Skip to content Skip to sidebar Skip to footer

Commercial Electronic Messaging in Light of the Personal Data Protection Board Decisions


ne of the most common complaints from consumers is the persistent receipt of advertising messages which is called as commercial electronic messages (CEMs) in Turkish law for advertising or informational purposes sent by companies. Although legal efforts related to CEMs began in 2015, it’s challenging to say that these efforts have been entirely successful. In this context, the Personal Data Protection Board has provided hope for consumers with its recent decisions concerning the sending of CEMs without consent. The Board imposed significant fines on companies sending unsolicited CEMs, sending a clear message to those involved.

What Is a Commercial Electronic Message (CEM)?

A commercial electronic message (CEM) refers to data, voice, and image content transmitted through electronic means such as phones, call centers, faxes, automatic calling machines, smart voice recording systems, electronic mail, and SMS services for commercial purposes. This definition is outlined in the Regulation on Commercial Communication and Commercial Electronic Messages, which came into effect in 2015. It covers all communications and calls sent by companies or brands to consumers via electronic communication addresses for the purpose of marketing their goods or services, promoting their business, or providing information, announcements, and well-wishes to enhance their recognition. Even e-newsletters that provide updates on current developments should be included in this definition.

What Are the Conditions for Sending Commercial Electronic Messages?

According to the relevant regulation, companies must obtain explicit consent from consumers to send commercial electronic messages (CEMs). Furthermore, the consent obtained from consumers remains valid until the right to withdraw is exercised, as specified in the regulation.

Based on this regulation, sending CEMs to consumers requires obtaining clear consent from them first. Another requirement is granting consumers the right to withdraw their consent.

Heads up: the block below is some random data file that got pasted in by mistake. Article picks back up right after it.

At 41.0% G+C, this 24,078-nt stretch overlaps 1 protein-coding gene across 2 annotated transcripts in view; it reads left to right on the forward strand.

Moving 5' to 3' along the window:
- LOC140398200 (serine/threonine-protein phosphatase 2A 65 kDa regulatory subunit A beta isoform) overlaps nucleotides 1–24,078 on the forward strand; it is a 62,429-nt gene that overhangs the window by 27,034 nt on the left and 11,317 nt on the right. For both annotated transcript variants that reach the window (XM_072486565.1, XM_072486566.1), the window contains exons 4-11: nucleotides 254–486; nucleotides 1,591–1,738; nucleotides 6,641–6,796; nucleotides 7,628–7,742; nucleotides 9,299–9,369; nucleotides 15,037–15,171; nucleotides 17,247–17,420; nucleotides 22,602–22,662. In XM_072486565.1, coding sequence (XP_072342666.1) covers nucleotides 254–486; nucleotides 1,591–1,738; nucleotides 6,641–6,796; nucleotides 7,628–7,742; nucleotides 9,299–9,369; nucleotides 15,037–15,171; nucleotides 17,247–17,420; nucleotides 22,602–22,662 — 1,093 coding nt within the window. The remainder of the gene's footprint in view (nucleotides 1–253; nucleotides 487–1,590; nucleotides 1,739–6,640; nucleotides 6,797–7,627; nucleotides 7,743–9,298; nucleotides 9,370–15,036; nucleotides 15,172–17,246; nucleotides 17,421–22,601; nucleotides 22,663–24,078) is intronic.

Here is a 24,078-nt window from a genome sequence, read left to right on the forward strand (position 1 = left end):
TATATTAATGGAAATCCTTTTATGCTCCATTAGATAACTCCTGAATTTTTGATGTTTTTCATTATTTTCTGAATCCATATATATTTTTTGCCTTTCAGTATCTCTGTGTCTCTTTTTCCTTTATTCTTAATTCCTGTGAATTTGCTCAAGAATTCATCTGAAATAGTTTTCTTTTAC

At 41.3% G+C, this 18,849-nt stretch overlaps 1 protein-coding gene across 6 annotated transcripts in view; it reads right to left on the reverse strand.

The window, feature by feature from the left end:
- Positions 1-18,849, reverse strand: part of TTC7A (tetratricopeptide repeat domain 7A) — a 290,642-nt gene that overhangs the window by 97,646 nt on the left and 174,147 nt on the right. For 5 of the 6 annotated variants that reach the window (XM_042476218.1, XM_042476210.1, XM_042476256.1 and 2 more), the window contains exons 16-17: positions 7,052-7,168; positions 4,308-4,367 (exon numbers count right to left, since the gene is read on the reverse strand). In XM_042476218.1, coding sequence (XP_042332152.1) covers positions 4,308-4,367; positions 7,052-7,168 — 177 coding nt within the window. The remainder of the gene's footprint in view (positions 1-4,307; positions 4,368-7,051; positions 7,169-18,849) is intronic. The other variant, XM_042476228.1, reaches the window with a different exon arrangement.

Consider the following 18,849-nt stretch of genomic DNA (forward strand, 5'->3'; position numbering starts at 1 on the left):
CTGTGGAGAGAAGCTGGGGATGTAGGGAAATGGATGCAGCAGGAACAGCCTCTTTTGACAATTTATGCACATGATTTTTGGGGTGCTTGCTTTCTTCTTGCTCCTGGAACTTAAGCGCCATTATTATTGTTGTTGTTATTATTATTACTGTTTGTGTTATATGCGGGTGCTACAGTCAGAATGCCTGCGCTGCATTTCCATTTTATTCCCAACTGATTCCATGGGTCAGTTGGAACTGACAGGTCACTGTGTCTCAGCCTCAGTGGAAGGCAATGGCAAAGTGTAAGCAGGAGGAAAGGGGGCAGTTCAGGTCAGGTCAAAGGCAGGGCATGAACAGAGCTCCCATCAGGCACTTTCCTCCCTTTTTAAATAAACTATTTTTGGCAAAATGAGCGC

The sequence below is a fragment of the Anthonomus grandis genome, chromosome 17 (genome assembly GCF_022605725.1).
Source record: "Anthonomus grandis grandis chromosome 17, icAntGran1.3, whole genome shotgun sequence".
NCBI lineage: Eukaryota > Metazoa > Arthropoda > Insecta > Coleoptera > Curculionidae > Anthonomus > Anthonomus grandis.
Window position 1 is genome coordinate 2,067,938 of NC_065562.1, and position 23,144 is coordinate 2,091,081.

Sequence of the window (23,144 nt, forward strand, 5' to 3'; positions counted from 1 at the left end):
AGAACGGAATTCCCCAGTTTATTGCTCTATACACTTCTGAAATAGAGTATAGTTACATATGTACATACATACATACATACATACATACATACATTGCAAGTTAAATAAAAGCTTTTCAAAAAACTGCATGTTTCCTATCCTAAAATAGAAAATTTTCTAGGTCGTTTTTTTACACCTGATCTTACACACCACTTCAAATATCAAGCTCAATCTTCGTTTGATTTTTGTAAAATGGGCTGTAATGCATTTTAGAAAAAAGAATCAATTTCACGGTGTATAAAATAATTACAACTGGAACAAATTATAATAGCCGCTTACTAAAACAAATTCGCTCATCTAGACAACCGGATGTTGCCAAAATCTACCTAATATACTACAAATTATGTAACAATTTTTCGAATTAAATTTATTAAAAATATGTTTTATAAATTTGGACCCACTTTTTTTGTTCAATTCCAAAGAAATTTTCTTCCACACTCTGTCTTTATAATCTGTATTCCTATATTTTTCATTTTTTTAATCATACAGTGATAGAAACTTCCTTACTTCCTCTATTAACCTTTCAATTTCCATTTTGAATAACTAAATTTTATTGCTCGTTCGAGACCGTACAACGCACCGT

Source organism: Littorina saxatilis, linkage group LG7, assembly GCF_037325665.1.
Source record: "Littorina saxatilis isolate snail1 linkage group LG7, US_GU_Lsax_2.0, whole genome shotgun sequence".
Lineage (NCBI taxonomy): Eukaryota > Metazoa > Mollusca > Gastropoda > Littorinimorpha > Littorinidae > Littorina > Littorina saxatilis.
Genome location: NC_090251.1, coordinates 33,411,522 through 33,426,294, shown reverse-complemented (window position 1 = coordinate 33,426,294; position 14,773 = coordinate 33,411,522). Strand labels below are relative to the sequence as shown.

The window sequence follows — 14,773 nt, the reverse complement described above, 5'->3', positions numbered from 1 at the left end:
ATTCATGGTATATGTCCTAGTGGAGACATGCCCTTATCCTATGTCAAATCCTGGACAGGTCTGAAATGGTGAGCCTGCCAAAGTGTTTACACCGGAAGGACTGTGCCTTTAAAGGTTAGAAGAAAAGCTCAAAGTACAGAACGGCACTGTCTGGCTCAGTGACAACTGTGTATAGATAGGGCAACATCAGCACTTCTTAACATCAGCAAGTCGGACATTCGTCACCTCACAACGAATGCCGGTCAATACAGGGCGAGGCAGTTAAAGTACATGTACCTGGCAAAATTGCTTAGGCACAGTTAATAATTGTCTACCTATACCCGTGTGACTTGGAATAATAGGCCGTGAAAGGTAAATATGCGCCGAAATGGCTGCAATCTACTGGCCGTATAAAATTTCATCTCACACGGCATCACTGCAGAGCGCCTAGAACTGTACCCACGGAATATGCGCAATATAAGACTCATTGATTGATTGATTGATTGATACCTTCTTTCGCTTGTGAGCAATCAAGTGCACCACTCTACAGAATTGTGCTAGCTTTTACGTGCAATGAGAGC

However, many companies try to circumvent this regulation by sending CEMs without consent while allowing consumers to exercise their right to refuse these messages. This practice, whether intentional or unintentional, is not only unlawful but also does not alleviate consumer complaints. Considering the inadequacy of inspections and penalties, we must acknowledge that the Regulation on Commercial Communication and Commercial Electronic Messages falls short in resolving the issue.

What Are the Personal Data Protection Board’s Decisions Regarding Commercial Electronic Messages?

The Personal Data Protection Board imposed a fine of 50,000 Turkish Liras (TL) on an anonymous company for making commercial calls for advertising/informational purposes without the explicit consent of the data subjects, based on a complaint submitted on May 31, 2019. The Board also interpreted multiple messages sent by an asset management company on the same subject as unsolicited CEMs, imposing a fine of 25,000 TL on the relevant company.

Legal regulations regarding sending CEMs require obtaining consent before sending such messages. The Personal Data Protection Law also mandates obtaining consent to record the individual’s data before sending a CEM. Consequently, in the case of sending unsolicited CEMs, questions about how the recipient’s information was obtained become paramount. While the Regulation on Commercial Communication and Commercial Electronic Messages focuses on how CEMs are sent, the Personal Data Protection Law addresses who the CEMs are sent to. In this regard, companies sending unsolicited CEMs are liable to face legal penalties both under the relevant regulation and the Personal Data Protection Law.

The Personal Data Protection Board has taken a concrete step by evaluating the sending of commercial electronic messages from a very appropriate perspective. It is clear that the Board, which actively conducts inspections and implementations, will engage in an effective fight against unsolicited CEMs.

This site is registered on as a development site.